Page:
United States soldiers introduced basketball to Puerto Rico after the Spanish-American War, using the hoops of barrels for goals. The game boomed during the 1930s, and Barea's influences include some of the more than 100,000 Puerto Ricans who immigrated to New York City during the '50s and raised kids who learned the game in the parks. During the '70s and '80s this second generation returned home, inflecting the island's pro league, the BSN, with a schoolyard backcourt style. From Angelo (Munch) Cruz, the Latino Nate Archibald, to mambo artist Georgie (El Chulo) Torres, "Nuyoricans turned the league upside down," says Bobbito García, the former BSN player who edits Bounce magazine. "But by the mid-2000s native islanders were good enough that there was less need for imports."
By the time Tim Hardaway and Iverson brought the ankle-breaking crossover to the NBA, the move was already an island staple. It had spawned a rich expression: Leave a guy with a move and you could crow !Lo dejó pegao!—or "left him stuck," like rice encrusted on the bottom of a pot. As a teenager playing in the BSN, Barea heard that phrase in practice from 35-year-old teammate and Queens product James (El Presidente) Carter.
Teams representing "the Sixth Borough" became known for the Gothamite fearlessness of their backcourts. At the 1976 Olympics former Marquette star Butch Lee took Puerto Rico to within a point (and a dubious charging call) of defeating the U.S. Carter engineered defeats of los yanquis at the 1989 Tournament of the Americas and the 1991 Pan American Games. Carlos Arroyo led Puerto Rico to a 19-point drubbing of the U.S. in Athens in 2004—the first time U.S. pros had ever lost at an Olympics.
That game made Arroyo a hero to four million Puerto Ricans, including the undrafted Barea, who could regard an intrepid tenacity as his birthright. He accepted Golden State's invitation to play for its team in the Las Vegas Summer League, only to watch the Warriors pick up Baron Davis for their backcourt. So he joined Dallas's entry in Salt Lake City's Rocky Mountain Revue and landed an invitation to the Mavs' training camp, where he won over coach Avery Johnson and made the team. It was Johnson, who, looking around for José Juan in practice one day, bellowed "J.J.!" The nickname stuck. "I loved Avery, except in practice," Barea says. "Oh, I hated him in practice. I wanted to punch him out."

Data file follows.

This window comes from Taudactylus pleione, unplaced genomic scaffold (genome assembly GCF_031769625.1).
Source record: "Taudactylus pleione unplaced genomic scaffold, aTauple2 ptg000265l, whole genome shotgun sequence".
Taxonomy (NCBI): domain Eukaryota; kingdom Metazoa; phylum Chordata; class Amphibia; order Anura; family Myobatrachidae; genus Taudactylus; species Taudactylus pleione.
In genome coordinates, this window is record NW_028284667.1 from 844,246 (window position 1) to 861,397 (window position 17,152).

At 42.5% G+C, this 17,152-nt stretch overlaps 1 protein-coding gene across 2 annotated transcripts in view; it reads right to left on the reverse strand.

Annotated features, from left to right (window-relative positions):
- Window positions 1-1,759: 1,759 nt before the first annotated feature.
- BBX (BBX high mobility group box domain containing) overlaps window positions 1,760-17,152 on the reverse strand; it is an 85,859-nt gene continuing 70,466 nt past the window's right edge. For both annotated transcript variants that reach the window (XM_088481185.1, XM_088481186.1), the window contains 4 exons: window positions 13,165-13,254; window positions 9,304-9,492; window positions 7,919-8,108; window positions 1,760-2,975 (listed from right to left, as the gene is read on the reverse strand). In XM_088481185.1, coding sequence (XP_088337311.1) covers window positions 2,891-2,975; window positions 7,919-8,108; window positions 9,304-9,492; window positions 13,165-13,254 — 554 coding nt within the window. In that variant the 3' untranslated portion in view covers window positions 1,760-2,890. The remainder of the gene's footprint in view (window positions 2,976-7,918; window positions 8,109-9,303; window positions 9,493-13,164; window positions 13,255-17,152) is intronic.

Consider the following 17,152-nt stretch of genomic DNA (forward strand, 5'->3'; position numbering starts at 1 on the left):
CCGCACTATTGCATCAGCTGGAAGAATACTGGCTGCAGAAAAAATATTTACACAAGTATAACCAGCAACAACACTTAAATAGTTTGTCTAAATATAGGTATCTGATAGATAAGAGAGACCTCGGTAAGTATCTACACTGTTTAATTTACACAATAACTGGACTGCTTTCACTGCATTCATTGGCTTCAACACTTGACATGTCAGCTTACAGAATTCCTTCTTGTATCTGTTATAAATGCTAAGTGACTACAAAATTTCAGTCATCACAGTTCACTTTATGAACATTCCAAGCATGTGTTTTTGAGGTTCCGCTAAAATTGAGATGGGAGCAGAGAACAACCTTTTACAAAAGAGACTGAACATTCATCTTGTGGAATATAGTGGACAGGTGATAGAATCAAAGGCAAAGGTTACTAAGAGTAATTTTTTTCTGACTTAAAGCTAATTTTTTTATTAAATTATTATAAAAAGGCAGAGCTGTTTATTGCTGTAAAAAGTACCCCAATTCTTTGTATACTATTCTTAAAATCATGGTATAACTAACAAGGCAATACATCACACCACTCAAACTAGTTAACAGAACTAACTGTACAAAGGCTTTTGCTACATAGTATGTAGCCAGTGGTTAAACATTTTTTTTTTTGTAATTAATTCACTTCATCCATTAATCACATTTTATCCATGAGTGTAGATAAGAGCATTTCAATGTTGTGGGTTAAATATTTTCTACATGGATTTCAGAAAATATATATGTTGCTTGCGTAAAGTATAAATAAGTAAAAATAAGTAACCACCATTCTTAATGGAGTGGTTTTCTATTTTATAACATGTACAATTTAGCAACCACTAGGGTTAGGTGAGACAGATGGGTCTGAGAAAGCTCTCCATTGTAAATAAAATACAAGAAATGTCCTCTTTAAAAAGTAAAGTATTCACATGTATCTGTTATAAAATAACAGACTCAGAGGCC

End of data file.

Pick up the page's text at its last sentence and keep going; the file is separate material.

Midway through that first season, unable to get Barea off the bench, the Mavs sent him to their D-League affiliate, the Fort Worth Flyers. When he was summoned back to the Mavs two weeks later, the Flyers had won six of seven, with Barea springing for 40-plus points in back-to-back games. "You can't go back there," teammate Jason Terry declared. "We're gonna retire your number." Sure enough, for the Dallas Mavericks Foundation's annual gala later that season, Terry sent for Barea's Flyers number 11 jersey and presided over a mock ceremony that was the hit of the evening and marked Barea's investiture as a Mav.
By 2008, Carlisle, who took over from Johnson, had folded Barea into a three-guard rotation. "Rick gave me more freedom," Barea says. "More opportunity too. Maybe because I was older, you know?" But nothing boosted Barea's confidence more than the return to Dallas of Jason Kidd. Barea had worn Kidd's jersey as a child and now dressed in the locker next to his. "I'd ask myself why J. Kidd was always passing me the ball," Barea says. "I figured I must be doing something good."